Yesterday, the first lady of India, Mrs. Sonia Gandhi inaugurated the 5.6 kilometre long sea bridge that connects Bandra and Worli amidst much fanfare and celebration. Dubbed as Rajiv Setu, the sea link — the longest one in India — is touted as an engineering marvel that promises to cut down travel time between two distant suburbs of Mumbai from some 45 mins to 7 mins. The media guys, who have gone wonkers on the bridge, would have us believe that because of the sea-link gazillion gallons of petrol will be saved, atmospheric pollution will come down, global warming will be solved, India will become a super power, humanity will live in peace, etc. etc.
And yet, speaking for the average Mumbaikar or the Bombaywallah, there is something about this bridge that just doesn’t seem right; and it has nothing to do with its splendid architecture. The trouble to be honest is very existential in nature and can be stated as following:
DID MUMBAI REALLY NEED THIS SEA-LINK?
Mumbai, for the uninitiated, is a longitudinally spread city, i.e. unlike other cities that usually take a circular sort of shape spreading out from all directions, Mumbai does not. Thus when the Britishers came here in the 17th century and settled down in what is now Colaba, the city has been stretched like a rubber band to the northern side. In fact, till around 1950s, places beyond Bandra (or as Salcette Island as the Portuguese referred to it) were not considered to be Bombay at all. People would loathe to live in places like Goregaon, Kandivali, Joegeshwari, etc. In fact, most of the city denizens would not deem the suburbanites to be second class citizens, much like the compartments in the local trains.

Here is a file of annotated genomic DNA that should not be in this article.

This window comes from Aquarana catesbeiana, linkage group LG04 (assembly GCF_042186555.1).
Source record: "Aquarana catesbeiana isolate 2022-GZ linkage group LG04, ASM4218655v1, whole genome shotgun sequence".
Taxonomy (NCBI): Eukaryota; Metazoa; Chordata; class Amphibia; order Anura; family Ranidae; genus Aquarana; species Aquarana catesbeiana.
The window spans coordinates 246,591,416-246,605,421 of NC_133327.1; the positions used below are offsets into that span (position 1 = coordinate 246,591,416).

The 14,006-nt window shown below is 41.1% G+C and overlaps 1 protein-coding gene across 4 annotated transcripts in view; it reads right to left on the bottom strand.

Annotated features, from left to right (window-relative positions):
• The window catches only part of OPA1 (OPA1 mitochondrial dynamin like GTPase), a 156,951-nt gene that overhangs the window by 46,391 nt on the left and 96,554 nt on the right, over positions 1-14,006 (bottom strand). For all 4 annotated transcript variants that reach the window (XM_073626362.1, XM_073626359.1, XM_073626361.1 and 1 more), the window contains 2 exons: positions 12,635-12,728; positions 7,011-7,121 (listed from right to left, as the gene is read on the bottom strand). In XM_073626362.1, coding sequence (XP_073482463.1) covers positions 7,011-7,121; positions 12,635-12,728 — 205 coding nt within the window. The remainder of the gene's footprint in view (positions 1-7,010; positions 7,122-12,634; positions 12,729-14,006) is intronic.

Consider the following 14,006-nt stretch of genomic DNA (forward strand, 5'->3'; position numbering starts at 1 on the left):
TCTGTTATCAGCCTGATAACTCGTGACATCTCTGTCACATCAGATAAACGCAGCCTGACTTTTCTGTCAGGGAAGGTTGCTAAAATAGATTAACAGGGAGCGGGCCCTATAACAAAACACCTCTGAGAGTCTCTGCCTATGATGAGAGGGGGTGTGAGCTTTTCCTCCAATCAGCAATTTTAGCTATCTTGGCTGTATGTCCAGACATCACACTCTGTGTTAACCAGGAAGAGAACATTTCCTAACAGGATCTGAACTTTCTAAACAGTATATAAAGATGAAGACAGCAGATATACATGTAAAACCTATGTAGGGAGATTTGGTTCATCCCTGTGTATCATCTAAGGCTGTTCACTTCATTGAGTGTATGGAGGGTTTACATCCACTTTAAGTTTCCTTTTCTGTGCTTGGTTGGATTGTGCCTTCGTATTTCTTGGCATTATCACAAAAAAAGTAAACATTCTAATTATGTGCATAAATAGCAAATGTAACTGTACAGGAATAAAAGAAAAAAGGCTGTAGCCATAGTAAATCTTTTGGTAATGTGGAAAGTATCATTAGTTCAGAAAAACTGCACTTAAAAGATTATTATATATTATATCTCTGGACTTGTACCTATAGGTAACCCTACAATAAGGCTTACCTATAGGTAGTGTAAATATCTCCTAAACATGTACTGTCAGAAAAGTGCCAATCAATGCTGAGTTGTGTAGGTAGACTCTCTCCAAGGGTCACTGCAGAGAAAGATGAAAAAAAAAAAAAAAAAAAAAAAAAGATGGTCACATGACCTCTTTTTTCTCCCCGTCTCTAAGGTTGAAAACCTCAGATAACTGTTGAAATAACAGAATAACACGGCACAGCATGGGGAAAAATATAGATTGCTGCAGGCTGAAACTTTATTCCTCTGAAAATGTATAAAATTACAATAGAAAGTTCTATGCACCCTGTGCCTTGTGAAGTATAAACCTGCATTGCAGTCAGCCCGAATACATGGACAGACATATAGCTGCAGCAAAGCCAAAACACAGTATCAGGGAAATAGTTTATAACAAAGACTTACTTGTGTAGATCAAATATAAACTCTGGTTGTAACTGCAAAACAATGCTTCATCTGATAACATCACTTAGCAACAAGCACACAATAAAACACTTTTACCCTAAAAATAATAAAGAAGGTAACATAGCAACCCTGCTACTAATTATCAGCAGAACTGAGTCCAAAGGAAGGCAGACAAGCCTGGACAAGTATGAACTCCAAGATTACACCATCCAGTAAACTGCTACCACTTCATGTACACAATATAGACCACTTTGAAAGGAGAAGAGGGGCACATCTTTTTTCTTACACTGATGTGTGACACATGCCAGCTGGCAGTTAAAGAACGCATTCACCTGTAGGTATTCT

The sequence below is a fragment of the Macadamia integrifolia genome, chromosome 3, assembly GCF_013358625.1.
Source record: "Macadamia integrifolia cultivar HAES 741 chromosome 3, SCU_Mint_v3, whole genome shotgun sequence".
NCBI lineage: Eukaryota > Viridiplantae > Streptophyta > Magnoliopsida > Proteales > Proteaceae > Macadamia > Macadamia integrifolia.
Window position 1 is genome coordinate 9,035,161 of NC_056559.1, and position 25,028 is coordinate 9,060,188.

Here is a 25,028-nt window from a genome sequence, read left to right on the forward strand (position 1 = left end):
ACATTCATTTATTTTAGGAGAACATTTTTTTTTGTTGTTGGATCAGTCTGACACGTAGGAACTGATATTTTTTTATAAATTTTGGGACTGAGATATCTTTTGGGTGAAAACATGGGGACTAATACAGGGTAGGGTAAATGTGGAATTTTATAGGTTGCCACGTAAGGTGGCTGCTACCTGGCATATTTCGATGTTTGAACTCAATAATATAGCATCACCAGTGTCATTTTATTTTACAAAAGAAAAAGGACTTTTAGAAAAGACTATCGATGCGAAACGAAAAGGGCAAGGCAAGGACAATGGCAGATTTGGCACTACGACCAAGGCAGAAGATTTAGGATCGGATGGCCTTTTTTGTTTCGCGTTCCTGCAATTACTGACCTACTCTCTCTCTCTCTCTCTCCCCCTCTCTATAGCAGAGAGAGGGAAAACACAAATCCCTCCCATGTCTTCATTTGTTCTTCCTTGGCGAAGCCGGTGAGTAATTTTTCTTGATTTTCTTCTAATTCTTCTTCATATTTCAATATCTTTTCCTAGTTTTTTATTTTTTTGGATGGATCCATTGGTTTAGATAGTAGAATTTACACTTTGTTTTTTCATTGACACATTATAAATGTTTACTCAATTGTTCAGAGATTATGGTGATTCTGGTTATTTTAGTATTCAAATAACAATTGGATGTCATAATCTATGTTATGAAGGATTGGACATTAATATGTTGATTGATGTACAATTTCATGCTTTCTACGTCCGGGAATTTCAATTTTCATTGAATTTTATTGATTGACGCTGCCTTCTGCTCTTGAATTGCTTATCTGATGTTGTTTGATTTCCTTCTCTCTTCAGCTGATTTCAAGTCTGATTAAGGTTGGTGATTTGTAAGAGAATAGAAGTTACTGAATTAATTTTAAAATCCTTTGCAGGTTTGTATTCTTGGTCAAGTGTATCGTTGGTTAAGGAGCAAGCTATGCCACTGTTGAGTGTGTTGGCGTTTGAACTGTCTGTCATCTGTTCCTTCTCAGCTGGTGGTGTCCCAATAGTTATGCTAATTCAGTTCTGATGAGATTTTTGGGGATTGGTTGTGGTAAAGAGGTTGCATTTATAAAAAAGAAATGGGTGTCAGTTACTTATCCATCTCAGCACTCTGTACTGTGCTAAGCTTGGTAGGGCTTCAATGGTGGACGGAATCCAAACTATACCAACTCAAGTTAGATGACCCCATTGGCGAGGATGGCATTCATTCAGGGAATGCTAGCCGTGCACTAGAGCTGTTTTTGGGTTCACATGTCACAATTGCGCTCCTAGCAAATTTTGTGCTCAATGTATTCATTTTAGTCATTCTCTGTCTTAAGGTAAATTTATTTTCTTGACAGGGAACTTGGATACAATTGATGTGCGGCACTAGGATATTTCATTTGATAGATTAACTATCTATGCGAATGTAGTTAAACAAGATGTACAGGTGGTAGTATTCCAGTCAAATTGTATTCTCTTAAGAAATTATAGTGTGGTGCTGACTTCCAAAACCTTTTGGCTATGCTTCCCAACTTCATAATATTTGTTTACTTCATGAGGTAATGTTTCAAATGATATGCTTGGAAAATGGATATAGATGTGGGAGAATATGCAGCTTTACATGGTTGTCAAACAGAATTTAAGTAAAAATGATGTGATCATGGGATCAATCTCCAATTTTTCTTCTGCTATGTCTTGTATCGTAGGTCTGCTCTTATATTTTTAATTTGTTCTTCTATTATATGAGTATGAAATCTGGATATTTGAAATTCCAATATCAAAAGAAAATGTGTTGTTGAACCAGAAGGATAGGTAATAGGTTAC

But in the past few decades that has changed drastically. Driven by commercial needs the city has expanded frantically and what was despised in the 1950s is now much desired. While Churchgate, Colaba, and Dadar were the centers of the olden days; Andheri, Ghatkopar and Kurla are the new hubs of a modern and vastly overcrowded city. In fact, the change has been so drastic that it is almost as if there are two different cities that stare at each other over the Mahim creek. Continue reading